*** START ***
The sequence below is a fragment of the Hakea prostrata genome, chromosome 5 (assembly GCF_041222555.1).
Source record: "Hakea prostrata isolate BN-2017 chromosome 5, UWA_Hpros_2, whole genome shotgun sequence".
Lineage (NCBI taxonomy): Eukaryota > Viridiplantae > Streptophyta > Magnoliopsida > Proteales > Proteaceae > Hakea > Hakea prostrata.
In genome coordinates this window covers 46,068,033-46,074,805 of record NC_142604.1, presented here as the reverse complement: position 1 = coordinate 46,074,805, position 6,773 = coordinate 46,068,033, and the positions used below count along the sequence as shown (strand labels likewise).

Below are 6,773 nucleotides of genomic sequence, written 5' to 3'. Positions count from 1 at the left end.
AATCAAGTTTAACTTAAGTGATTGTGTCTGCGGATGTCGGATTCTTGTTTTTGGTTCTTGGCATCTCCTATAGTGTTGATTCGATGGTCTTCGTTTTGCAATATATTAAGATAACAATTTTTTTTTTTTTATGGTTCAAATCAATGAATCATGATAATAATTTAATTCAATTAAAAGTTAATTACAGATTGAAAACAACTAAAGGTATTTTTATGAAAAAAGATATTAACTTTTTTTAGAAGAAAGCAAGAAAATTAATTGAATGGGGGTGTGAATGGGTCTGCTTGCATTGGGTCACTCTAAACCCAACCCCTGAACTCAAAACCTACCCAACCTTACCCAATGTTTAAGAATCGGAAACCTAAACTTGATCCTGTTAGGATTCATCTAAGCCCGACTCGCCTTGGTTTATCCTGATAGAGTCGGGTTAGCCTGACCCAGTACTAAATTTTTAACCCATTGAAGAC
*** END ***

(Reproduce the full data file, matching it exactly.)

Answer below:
The sequence below is a fragment of the Hakea prostrata genome, chromosome 5 (assembly GCF_041222555.1).
Source record: "Hakea prostrata isolate BN-2017 chromosome 5, UWA_Hpros_2, whole genome shotgun sequence".
Lineage (NCBI taxonomy): Eukaryota > Viridiplantae > Streptophyta > Magnoliopsida > Proteales > Proteaceae > Hakea > Hakea prostrata.
In genome coordinates this window covers 46,068,033-46,074,805 of record NC_142604.1, presented here as the reverse complement: position 1 = coordinate 46,074,805, position 6,773 = coordinate 46,068,033, and the positions used below count along the sequence as shown (strand labels likewise).

Below are 6,773 nucleotides of genomic sequence, written 5' to 3'. Positions count from 1 at the left end.
AATCAAGTTTAACTTAAGTGATTGTGTCTGCGGATGTCGGATTCTTGTTTTTGGTTCTTGGCATCTCCTATAGTGTTGATTCGATGGTCTTCGTTTTGCAATATATTAAGATAACAATTTTTTTTTTTTTATGGTTCAAATCAATGAATCATGATAATAATTTAATTCAATTAAAAGTTAATTACAGATTGAAAACAACTAAAGGTATTTTTATGAAAAAAGATATTAACTTTTTTTAGAAGAAAGCAAGAAAATTAATTGAATGGGGGTGTGAATGGGTCTGCTTGCATTGGGTCACTCTAAACCCAACCCCTGAACTCAAAACCTACCCAACCTTACCCAATGTTTAAGAATCGGAAACCTAAACTTGATCCTGTTAGGATTCATCTAAGCCCGACTCGCCTTGGTTTATCCTGATAGAGTCGGGTTAGCCTGACCCAGTACTAAATTTTTAACCCATTGAAGAC